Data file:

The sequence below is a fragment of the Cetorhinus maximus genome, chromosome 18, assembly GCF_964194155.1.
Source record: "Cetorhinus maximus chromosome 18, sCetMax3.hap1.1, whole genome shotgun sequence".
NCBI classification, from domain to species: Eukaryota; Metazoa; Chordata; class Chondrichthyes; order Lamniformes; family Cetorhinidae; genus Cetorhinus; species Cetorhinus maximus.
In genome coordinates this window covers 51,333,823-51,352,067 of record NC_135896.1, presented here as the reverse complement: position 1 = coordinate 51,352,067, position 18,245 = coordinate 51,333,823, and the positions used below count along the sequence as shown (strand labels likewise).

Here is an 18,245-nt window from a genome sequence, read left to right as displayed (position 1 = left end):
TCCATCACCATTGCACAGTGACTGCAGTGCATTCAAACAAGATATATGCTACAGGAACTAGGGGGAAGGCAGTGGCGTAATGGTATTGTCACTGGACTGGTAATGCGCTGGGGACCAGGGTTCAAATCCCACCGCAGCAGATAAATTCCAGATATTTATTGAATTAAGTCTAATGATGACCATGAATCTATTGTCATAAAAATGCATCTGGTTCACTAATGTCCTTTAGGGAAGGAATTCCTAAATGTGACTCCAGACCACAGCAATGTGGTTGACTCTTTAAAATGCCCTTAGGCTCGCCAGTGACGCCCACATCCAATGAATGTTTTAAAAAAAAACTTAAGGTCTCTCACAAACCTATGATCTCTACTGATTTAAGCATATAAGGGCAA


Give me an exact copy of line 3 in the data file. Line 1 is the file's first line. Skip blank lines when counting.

NCBI classification, from domain to species: Eukaryota; Metazoa; Chordata; class Chondrichthyes; order Lamniformes; family Cetorhinidae; genus Cetorhinus; species Cetorhinus maximus.